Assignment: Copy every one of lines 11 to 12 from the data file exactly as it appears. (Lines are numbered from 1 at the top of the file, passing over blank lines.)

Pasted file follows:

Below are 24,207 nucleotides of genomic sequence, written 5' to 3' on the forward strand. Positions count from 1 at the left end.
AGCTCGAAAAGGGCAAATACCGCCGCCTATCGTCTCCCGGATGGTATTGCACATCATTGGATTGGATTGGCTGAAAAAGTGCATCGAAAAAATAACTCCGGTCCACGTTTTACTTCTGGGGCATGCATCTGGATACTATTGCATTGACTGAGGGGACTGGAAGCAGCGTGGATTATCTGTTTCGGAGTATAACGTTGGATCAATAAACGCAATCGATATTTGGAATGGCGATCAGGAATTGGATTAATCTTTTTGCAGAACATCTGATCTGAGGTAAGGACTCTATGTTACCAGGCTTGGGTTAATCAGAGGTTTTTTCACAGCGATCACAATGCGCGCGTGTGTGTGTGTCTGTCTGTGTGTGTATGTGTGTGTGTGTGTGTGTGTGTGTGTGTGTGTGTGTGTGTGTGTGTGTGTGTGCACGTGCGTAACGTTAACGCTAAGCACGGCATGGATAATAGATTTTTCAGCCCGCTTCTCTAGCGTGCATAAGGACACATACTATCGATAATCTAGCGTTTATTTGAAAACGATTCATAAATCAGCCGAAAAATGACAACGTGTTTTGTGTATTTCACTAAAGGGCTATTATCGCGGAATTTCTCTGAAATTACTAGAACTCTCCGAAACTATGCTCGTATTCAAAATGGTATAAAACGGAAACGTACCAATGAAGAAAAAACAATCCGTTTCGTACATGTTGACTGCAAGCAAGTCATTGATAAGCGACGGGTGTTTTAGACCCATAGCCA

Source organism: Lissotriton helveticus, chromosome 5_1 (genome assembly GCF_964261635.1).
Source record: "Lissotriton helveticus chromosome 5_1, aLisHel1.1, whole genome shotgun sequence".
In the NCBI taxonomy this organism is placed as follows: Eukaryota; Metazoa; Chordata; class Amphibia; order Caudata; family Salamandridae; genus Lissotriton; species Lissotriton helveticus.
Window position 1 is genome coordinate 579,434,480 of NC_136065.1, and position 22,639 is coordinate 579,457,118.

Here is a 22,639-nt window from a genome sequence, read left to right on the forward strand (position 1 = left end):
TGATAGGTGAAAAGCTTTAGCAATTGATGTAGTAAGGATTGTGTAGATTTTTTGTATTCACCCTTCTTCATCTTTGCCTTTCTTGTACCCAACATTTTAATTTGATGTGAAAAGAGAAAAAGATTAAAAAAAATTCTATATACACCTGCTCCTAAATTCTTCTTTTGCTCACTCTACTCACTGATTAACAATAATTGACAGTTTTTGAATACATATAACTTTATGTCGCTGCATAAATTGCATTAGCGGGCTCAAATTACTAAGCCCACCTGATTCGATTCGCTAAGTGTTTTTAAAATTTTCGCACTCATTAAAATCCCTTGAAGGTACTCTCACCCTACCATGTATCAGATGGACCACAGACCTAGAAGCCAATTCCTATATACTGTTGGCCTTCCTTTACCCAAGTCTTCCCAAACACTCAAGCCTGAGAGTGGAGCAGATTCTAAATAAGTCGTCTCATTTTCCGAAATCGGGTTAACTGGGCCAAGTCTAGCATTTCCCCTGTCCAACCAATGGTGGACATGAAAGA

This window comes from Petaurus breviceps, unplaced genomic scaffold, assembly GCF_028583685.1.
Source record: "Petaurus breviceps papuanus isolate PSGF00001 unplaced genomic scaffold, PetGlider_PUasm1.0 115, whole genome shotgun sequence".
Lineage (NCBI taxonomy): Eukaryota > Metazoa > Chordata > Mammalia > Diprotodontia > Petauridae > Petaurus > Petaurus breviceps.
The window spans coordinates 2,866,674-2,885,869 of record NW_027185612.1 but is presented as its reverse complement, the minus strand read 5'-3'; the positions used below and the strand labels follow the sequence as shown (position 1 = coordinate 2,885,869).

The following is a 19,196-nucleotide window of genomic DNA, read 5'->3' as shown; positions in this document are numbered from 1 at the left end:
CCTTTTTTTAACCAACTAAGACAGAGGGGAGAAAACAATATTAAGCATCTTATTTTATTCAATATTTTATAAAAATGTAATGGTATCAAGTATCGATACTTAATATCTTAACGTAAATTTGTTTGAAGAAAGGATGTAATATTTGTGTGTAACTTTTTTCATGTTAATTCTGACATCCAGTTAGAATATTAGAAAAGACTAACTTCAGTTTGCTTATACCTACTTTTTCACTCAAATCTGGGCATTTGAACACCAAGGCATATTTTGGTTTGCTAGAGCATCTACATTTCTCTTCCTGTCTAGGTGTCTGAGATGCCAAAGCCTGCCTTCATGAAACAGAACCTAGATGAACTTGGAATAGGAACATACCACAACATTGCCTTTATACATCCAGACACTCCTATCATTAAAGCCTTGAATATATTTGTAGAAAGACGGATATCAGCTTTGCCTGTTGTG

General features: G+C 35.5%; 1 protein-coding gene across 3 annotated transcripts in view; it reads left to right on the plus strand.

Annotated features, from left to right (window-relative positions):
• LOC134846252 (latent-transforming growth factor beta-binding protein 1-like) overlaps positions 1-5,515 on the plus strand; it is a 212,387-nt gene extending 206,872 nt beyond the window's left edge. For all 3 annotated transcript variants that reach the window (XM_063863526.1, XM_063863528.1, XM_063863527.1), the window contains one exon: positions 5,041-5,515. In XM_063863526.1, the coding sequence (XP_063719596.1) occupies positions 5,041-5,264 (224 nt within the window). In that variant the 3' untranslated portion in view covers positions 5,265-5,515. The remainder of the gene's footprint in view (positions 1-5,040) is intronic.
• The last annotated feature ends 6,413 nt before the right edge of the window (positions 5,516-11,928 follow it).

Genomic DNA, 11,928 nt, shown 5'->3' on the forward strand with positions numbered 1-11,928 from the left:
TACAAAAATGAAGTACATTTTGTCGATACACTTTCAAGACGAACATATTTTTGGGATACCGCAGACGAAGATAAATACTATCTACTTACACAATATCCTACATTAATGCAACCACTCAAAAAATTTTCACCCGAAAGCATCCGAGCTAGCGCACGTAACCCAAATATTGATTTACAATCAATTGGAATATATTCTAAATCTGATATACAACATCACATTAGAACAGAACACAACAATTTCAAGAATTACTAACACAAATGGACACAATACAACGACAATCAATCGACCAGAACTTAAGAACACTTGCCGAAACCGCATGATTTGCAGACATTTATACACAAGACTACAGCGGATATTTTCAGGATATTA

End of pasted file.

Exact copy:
Lineage (NCBI taxonomy): Eukaryota > Metazoa > Chordata > Mammalia > Diprotodontia > Petauridae > Petaurus > Petaurus breviceps.
The window spans coordinates 2,866,674-2,885,869 of record NW_027185612.1 but is presented as its reverse complement, the minus strand read 5'-3'; the positions used below and the strand labels follow the sequence as shown (position 1 = coordinate 2,885,869).